CELA’s written argument and the arguments filed by all other parties and interveners have been recently posted on the Court’s website for public review. The two-day hearing will be livestreamed on the Court’s webcast service. For additional context, read CELA Counsel Rick Lindgren’s blog from last May, outlining what led to the ruling by the Alberta Court of Appeal that the IAA is unconstitutional.
Photo Credit – Kathy Cooper
Law Reform Updates
Update – Reforming the Canadian Environmental Protection Act
As Bill S-5, An Act to amend the Canadian Environmental Protection Act, 1999 continues to be considered by the Standing Committee on Environment and Sustainable Development, more concerns are being raised about the importance of strengthening Canada’s cornerstone environmental legislation.
The Canadian Environmental Protection Act (CEPA) is intended to address pollution prevention, control of toxic substances and products of biotechnology, air and water pollution, hazardous wastes, environmental emergencies, and more. CEPA is critical to protecting the most vulnerable Canadians – children, people living on a low income, workers, and Indigenous communities – who are disproportionately exposed to environmental contaminants.
In a recent blog post, CELA Counsel Joseph Castrilli argued that it will be hard for Canada to declare that it has protected ‘30 by 30’ if the humans and wildlife within those zones continue to be subjected to some of the most pernicious substances on the planet.
Joseph Castrilli was also widely quoted in the media earlier this month, in articles saying the federal government is playing a dangerous game by refusing to force any company that makes or uses toxic chemicals to have a plan in place to prevent them from getting into the environment.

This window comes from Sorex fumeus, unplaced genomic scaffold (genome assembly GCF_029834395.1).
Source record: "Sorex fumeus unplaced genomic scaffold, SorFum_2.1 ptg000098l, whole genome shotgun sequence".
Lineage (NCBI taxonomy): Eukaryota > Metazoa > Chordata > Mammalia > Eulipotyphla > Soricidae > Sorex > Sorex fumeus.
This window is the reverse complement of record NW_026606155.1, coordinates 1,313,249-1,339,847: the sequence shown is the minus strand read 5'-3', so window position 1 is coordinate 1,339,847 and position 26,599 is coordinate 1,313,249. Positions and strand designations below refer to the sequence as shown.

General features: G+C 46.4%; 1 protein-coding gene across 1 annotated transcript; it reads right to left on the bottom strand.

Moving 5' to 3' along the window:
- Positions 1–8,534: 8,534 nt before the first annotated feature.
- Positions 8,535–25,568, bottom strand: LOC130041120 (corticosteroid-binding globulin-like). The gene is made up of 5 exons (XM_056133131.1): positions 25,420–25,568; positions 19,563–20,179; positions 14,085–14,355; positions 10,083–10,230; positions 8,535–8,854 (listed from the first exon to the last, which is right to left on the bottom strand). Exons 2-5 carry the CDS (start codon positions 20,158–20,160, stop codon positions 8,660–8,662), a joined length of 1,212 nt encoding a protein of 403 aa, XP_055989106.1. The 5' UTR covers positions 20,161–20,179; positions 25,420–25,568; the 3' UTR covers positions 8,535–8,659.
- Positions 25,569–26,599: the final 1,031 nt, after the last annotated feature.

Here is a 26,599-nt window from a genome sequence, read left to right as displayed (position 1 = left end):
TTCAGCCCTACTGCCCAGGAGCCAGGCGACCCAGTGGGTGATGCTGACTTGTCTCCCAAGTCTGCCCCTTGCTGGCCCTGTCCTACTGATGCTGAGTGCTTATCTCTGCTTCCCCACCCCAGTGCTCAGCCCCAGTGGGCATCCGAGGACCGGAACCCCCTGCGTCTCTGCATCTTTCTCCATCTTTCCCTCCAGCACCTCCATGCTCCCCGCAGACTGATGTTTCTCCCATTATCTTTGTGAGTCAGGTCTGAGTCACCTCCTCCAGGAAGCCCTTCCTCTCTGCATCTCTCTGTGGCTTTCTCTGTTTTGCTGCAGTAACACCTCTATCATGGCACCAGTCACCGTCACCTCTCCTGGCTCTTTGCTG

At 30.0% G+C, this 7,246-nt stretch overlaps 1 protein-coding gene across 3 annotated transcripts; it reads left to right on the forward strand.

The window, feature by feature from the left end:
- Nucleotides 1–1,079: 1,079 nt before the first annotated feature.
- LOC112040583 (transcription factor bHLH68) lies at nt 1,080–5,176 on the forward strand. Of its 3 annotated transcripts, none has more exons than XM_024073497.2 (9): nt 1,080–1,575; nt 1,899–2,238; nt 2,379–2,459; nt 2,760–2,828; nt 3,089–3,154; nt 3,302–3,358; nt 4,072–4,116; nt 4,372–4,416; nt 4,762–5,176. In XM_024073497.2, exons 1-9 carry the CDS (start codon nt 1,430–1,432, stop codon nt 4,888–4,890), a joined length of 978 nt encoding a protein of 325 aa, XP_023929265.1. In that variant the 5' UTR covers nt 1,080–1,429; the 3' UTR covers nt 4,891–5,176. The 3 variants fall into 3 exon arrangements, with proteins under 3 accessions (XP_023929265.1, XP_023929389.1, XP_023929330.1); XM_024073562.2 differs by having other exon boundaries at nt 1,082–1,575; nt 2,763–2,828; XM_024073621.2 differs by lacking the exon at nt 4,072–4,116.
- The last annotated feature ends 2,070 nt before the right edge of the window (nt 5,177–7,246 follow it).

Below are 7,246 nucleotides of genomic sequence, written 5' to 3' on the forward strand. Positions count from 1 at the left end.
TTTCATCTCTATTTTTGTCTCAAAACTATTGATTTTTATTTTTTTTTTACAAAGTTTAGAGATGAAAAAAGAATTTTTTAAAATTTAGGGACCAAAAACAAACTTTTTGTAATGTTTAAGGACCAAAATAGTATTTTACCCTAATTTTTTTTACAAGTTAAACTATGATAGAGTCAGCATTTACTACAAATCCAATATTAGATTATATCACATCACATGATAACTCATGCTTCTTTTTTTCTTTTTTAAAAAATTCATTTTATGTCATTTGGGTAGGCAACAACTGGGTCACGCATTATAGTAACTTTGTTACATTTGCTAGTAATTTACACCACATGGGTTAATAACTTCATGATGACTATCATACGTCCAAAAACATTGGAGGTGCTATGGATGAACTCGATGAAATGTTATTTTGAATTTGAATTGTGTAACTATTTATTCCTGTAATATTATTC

CELA is producing a new series on Bill S-5 and the need for reform of the Canadian Environmental Protection Act; check out our law reform page for new postings.
Jane Fallis Cooper is currently on placement with CELA through the Osgoode Hall Law School Intensive Program in Indigenous Lands, Resources and Governments (IPILRG).
Her placement has centered around conducting legal research for Grand Council Treaty #3 (the traditional government of the Anishinaabe Nation in Treaty #3), in relation to both the common law and Anishinaabe law. As part of her placement, she has travelled to Kenora, Dryden, Fort Frances, and Thunder Bay to meet with Elders, Youth, and other Nation members.
Jane was also a summer student at CELA (Northern Services) in the summer of 2021, on a Lenczner Slaght advocacy fellowship. She will receive her JD degree from the University of Toronto Faculty of Law this spring.
From the Foundation
This month’s Feature from the Archives is a submission from 1987 calling for a major overhaul of Canada’s environmental legislation. Timely as CELA calls for amendments to the Canadian Environmental Protection Act, this submission on the proposed Federal Environmental Protection Act was penned by then CELA Counsel Toby Vigod and Canadian Environmental Law Research Foundation’s Marcia Valiante.